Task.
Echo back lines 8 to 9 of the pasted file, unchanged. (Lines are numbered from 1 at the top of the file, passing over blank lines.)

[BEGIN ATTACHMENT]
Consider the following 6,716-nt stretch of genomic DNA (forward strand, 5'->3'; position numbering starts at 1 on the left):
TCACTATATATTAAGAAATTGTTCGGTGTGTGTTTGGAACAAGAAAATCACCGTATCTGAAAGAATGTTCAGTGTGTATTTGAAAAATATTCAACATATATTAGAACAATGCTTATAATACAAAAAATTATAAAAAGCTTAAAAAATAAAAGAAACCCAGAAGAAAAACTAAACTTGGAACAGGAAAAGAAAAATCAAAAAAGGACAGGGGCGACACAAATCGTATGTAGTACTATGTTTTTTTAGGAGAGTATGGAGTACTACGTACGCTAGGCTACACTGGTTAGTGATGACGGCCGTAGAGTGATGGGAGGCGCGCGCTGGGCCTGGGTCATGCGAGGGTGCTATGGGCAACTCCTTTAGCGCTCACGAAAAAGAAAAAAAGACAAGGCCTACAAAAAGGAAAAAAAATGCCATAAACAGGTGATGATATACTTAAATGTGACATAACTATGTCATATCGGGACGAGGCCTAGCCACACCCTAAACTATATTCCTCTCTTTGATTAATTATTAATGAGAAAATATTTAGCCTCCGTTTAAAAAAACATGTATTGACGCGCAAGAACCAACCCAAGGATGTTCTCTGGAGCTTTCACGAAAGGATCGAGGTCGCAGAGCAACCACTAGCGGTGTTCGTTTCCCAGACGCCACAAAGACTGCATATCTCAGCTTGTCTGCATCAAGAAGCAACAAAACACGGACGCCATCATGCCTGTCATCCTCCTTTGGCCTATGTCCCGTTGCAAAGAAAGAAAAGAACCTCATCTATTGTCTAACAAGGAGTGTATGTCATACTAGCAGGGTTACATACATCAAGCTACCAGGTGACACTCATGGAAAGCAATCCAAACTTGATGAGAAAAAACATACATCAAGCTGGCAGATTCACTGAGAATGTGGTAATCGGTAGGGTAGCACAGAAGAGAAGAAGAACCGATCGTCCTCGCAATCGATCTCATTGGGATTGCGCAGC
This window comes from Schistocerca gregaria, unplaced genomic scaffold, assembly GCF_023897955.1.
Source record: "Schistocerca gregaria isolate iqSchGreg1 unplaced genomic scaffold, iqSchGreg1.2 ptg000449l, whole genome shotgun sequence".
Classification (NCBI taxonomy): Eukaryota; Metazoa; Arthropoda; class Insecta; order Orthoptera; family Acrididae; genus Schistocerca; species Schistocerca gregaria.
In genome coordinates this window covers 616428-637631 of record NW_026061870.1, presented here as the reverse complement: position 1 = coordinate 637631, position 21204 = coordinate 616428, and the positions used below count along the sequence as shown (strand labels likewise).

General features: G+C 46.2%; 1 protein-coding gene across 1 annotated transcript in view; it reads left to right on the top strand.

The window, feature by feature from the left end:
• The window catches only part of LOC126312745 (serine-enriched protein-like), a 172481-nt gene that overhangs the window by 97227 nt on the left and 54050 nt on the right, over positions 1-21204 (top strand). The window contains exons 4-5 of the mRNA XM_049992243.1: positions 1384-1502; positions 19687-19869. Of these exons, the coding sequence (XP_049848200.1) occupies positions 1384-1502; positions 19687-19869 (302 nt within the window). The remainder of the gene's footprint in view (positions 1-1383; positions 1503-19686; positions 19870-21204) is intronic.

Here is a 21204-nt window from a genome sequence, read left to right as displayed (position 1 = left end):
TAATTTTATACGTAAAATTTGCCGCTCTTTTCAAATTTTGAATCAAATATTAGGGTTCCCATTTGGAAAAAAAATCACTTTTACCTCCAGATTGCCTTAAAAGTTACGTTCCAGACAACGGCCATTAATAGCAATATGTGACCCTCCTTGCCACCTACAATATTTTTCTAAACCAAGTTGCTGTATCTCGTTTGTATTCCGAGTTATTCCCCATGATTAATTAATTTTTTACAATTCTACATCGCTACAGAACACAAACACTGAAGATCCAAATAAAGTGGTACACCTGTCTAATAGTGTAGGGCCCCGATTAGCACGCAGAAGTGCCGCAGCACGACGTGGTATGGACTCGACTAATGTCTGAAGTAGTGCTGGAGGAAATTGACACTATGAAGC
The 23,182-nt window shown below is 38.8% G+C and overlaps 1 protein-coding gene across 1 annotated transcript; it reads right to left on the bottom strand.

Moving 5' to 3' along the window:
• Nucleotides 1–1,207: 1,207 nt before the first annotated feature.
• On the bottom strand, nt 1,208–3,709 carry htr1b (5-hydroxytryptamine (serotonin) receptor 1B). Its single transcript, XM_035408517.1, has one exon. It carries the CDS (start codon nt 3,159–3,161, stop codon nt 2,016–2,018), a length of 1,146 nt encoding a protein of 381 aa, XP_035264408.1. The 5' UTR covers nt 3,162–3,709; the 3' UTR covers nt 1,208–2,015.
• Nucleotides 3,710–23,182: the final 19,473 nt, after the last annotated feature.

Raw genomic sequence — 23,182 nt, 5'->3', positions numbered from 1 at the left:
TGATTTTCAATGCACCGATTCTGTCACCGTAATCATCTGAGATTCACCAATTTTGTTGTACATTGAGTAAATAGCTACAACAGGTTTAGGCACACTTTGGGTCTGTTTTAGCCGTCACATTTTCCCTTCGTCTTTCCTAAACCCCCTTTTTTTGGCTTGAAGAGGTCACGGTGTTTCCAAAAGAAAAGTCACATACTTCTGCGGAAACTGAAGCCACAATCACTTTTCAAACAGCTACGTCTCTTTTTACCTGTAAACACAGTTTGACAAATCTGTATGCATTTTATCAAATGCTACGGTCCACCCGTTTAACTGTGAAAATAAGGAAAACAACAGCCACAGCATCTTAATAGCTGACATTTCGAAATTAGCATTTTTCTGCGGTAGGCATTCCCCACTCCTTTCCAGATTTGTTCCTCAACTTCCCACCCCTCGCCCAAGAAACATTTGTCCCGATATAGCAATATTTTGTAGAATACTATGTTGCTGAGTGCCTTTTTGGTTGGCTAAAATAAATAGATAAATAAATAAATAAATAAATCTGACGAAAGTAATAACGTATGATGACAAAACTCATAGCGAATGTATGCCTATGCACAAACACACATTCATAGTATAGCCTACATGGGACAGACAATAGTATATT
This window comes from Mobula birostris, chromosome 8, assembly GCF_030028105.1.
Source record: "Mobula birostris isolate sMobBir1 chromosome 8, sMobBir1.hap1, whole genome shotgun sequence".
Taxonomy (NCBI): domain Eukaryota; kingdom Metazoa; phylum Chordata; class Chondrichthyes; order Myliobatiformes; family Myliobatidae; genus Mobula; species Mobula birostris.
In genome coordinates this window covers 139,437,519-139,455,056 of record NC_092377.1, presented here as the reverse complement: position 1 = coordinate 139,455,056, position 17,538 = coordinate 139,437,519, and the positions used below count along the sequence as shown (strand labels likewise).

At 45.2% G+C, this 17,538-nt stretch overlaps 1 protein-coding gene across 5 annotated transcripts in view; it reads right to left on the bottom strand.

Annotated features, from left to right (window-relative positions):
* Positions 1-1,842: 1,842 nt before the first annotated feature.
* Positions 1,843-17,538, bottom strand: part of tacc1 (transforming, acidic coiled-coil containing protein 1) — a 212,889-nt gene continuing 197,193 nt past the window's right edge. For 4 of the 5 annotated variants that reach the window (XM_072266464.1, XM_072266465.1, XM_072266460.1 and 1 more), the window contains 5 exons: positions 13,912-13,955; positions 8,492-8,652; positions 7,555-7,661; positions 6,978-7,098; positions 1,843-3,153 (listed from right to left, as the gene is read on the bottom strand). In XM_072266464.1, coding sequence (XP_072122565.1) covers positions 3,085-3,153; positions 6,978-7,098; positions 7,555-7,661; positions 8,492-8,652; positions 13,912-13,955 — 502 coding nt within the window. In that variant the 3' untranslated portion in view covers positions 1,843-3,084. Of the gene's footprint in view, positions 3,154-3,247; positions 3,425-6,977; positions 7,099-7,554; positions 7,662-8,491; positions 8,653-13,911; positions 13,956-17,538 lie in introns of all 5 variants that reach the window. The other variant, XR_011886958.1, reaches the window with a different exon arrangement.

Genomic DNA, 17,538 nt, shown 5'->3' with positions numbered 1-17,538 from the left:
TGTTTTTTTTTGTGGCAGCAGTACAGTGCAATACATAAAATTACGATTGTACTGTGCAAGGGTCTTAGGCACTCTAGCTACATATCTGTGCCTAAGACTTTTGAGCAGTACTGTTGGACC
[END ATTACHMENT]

The window, feature by feature from the left end:
• The window catches only part of LOC126312745 (serine-enriched protein-like), a 172481-nt gene that overhangs the window by 97227 nt on the left and 54050 nt on the right, over positions 1-21204 (top strand). The window contains exons 4-5 of the mRNA XM_049992243.1: positions 1384-1502; positions 19687-19869. Of these exons, the coding sequence (XP_049848200.1) occupies positions 1384-1502; positions 19687-19869 (302 nt within the window). The remainder of the gene's footprint in view (positions 1-1383; positions 1503-19686; positions 19870-21204) is intronic.